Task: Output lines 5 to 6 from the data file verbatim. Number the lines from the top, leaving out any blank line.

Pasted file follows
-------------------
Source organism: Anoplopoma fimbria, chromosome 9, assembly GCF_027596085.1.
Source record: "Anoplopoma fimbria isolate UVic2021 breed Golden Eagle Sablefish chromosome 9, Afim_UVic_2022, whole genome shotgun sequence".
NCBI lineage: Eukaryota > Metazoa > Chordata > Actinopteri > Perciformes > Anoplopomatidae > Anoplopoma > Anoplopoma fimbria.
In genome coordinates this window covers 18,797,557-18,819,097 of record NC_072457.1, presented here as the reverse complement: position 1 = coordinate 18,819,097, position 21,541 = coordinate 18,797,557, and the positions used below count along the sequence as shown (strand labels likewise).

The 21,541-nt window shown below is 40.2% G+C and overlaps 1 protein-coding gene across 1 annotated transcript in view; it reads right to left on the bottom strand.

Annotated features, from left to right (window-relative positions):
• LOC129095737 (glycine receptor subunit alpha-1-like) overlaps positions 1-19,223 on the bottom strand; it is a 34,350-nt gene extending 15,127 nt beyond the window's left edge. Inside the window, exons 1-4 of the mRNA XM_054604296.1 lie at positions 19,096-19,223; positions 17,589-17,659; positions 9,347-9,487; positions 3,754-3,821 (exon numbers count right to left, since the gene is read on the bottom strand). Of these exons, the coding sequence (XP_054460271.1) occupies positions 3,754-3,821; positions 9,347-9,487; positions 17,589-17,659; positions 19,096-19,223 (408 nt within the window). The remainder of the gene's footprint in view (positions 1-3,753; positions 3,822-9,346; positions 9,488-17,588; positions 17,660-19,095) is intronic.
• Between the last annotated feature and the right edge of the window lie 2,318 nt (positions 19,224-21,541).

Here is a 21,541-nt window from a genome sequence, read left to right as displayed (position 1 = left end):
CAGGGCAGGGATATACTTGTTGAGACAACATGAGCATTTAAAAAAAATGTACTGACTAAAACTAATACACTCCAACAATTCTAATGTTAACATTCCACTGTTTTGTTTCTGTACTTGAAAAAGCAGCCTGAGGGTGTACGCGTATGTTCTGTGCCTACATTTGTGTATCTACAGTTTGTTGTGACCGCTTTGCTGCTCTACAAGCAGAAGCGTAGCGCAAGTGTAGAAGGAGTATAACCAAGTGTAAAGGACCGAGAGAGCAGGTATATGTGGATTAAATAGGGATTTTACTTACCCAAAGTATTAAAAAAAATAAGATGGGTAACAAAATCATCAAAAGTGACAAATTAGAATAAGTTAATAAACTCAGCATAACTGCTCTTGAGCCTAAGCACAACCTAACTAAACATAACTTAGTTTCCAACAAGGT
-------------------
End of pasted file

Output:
The 21,541-nt window shown below is 40.2% G+C and overlaps 1 protein-coding gene across 1 annotated transcript in view; it reads right to left on the bottom strand.

Annotated features, from left to right (window-relative positions):